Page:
It's not the accelerated curriculum that's the problem -- they've been doing that for a while now. However, they changed the first semester so that it's all integrated, and they changed the grading system so that it is completely P/F the first semester -- sounds good so far, right? Except the cut-off for a P is an 80%. Previously it had been a 68%. Anyways, we were supposed to be helped to meet the 80% goal with specific "learning objectives" for each lecture, but that's basically been a joke, so it's sort of come down to sink or swim -- 15 people failed the first exam, and 21 failed the second. As a result, 4 people have already been asked to leave this year and try again next year because it's numerically impossible for them to pass the semester at this point (our last exam is Dec. 15th), and there are a lot of people in a "gray area" where they have to score in the 90's on the next exam to pass, or they can choose to withdraw before the exam and start again next year so as to avoid any chance of failing the semester.

    I should probably add that with the exception of biochem, the tests are not substantially different from those given in previous years, which is leaving some people wondering why the hell they raised the pass cut-off in that case.

    Anyways, apparently the numbers of people failing and people being asked to leave class at this point is unprecedented for the school. So, I'm assuming something will have to give next year.
    ====================

    Part II

    Whoa, I didn't mean to freak everyone out.

    In all honesty, I would never use "cutthroat" or "competitive" to describe the class. Everyone can get a 90, and that's fine with the school, and fine with the students. So there's no stress with your classmates, and it is noncompetitive from that standpoint. My classmates definitely don't want people to fail, and the overall goal is for everyone to make it through together. When I think of "cutthroat," to me that means that my classmates are unwilling to help me, or feel that my success jepordizes their own, which just isn't the case here. Hard does not equal cutthroat. When I interviewed at Wash U, the MSII's seemed pretty stressed out by the transition to "grades," but their stress wasn't induced by competition with their classmates -- rather it was because they were trying to succeed in a challenging system. I think prospective applicants need to recognize that difference and not jump to the conclusion that just because there is stress in med school, or aspects of the curriculum are tough, that means that the place is cutthroat or competitive. Not only would that be an oversimplification, but it's just not true.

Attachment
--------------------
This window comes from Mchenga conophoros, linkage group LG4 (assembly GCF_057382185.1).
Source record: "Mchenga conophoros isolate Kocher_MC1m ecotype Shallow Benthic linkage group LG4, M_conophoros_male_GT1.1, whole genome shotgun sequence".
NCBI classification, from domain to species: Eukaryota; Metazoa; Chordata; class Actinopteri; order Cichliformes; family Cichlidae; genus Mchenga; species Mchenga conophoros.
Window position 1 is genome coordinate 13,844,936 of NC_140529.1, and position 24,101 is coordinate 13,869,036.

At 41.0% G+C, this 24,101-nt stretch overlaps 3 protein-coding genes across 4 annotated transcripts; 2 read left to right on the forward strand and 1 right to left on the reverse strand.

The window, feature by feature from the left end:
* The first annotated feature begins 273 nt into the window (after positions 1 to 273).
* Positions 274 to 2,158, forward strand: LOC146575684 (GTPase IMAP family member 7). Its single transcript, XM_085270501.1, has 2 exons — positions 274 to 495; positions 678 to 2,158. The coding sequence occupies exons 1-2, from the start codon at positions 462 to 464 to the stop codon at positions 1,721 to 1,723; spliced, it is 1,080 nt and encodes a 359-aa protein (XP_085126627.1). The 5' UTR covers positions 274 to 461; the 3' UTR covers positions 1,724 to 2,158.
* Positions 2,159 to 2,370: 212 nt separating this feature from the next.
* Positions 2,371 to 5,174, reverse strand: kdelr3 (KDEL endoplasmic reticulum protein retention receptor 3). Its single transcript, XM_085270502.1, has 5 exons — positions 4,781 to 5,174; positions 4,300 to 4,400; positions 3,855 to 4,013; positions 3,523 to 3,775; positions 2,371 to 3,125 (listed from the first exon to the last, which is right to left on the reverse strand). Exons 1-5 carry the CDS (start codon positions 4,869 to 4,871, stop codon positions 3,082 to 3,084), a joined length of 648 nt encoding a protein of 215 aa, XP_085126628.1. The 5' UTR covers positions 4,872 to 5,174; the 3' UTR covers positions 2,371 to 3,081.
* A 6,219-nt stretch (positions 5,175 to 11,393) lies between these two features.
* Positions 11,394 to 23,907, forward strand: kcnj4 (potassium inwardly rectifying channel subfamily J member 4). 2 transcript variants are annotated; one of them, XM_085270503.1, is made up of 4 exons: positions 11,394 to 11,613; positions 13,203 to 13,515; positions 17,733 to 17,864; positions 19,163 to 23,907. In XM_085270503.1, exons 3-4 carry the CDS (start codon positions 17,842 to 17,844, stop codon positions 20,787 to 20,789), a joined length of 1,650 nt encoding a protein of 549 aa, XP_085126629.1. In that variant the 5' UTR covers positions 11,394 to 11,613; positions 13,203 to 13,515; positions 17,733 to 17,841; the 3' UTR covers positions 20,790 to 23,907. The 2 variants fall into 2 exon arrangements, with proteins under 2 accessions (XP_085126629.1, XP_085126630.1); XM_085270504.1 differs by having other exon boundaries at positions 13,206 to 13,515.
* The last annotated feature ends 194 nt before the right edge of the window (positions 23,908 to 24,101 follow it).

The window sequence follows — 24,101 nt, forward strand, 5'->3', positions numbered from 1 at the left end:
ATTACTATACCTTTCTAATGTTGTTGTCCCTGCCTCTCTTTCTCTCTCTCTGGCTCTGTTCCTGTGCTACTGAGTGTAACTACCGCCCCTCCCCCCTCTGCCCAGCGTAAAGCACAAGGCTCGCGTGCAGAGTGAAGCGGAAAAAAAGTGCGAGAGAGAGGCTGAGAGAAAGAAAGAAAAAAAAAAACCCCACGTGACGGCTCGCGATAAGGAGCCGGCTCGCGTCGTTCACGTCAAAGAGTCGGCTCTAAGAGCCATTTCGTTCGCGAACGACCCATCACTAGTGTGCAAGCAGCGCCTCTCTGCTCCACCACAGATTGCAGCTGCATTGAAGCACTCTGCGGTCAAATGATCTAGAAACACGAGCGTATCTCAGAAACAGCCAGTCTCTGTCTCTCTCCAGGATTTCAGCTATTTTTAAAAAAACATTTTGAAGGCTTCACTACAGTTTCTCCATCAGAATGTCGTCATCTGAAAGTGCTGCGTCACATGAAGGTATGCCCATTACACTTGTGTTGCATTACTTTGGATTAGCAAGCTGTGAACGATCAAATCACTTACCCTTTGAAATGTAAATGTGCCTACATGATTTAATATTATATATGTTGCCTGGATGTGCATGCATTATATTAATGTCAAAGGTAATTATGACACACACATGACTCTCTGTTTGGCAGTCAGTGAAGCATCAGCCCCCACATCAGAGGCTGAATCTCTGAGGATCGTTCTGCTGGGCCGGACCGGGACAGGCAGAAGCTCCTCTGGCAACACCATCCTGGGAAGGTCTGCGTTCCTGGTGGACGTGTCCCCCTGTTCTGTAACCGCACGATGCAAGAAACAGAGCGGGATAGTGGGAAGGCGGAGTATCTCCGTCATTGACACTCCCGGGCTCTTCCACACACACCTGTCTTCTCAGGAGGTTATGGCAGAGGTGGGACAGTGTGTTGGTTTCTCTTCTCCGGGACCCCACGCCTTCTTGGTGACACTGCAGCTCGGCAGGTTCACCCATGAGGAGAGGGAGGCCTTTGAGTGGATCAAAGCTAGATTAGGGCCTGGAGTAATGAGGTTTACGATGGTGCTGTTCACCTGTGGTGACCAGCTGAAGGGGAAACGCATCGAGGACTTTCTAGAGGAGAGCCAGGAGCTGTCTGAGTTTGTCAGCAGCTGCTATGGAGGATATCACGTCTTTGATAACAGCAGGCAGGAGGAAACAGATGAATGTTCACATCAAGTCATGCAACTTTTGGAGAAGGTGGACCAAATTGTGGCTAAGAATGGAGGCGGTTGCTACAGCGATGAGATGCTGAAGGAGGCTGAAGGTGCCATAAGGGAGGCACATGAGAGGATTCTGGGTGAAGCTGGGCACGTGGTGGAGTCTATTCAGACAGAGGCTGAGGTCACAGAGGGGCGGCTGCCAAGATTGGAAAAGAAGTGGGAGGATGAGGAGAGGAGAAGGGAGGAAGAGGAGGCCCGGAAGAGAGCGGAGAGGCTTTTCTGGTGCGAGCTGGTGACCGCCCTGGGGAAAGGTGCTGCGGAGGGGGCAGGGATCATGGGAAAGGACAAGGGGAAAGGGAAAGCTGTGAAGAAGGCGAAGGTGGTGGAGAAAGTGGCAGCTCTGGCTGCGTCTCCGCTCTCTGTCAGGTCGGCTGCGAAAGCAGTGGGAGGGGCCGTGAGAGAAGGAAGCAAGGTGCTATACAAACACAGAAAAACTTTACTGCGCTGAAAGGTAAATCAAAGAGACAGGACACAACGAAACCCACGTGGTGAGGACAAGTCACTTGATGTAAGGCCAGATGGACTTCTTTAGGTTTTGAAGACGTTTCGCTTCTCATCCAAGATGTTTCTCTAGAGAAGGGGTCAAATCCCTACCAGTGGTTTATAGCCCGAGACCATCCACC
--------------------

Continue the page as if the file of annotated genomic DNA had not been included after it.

As for the people who are leaving class, they were asked to leave because it is numerically impossible for them to pass at this point. Going from sheer numbers alone, that means some of them probably scored in the 40's or 50's on at least one of the exams. Obviously if they had to shoot for a 68 or 70 to pass, that might be more attainable than going for the 80. But, it's not like these people all have 78's. Also, it's sort of proactive on the administration's part -- these students can come back next year if they want, and this way they don't run the risk of receiving an "F" on their transcript.

    The problem is that some people are clearly not making the 80%, regardless of their classmates' performance. Since these changes are new this year, I think the administration clearly wasn't prepared to deal with that scenario because in general, schools really, really want to keep their attrition rates low. My guess is that if somewhere around ~10 students leave this year because of academic difficulty, changes will be made.

    For anyone considering Baylor, despite my irritations with the new curriculum changes, it is a good school and I would still come here knowing what I know now -- all the upperclassmen I know here are extremely happy, and there are huge positives to the school. The administration is trying to make improvements to the curriculum -- in that process they may have made some mistakes, but I wouldn't completely bash the school for that. My best advice would be that if you are deciding between Baylor and another school in the spring, call and ask them about their plans for the fall curriculum. My guess is that it will go much smoother next year and they will have made some changes. It's never fun to be in the "guinea pig" class.

    ==========================
     
  13. Samoa

    Physician Pharmacist 10+ Year Member

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    Thank you, Yogi and Trek! I knew I wasn't quite remembering it right.

    Trek, I totally agree with you about the curriculum in general, and I truly have nothing bad to say about Baylor. It's one of those schools that are more impressive the more you learn about it. And when I worked in one of their teaching hospitals, I was always struck by how friendly and positive the students were, and how well the attending physicians managed to teach without belittling them. I think it's an outstanding school, with many truly great people.

    But I've been a curricular guinea pig before, and it IS a huge red flag to me if a school that was previously very open and student-friendly suddenly tries to clamp down on the information provided to prospective students, whether via official channels or word of mouth.

    So I'm glad to know that the issue was resolved. I still think that it would reflect well on the school if they were to talk about what happened and what they did about it with prospective students. Openness never hurts.
     
  14. Gleevec

    Gleevec Peter, those are Cheerios
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    Yeah they definitely should be more open about this kind of thing. Especially if the problem is resolved, there is no need to deny its existence (and not respond to it, even when stated directly in Samoa's email). Im sure they dont want to hurt their reputation though, that's all.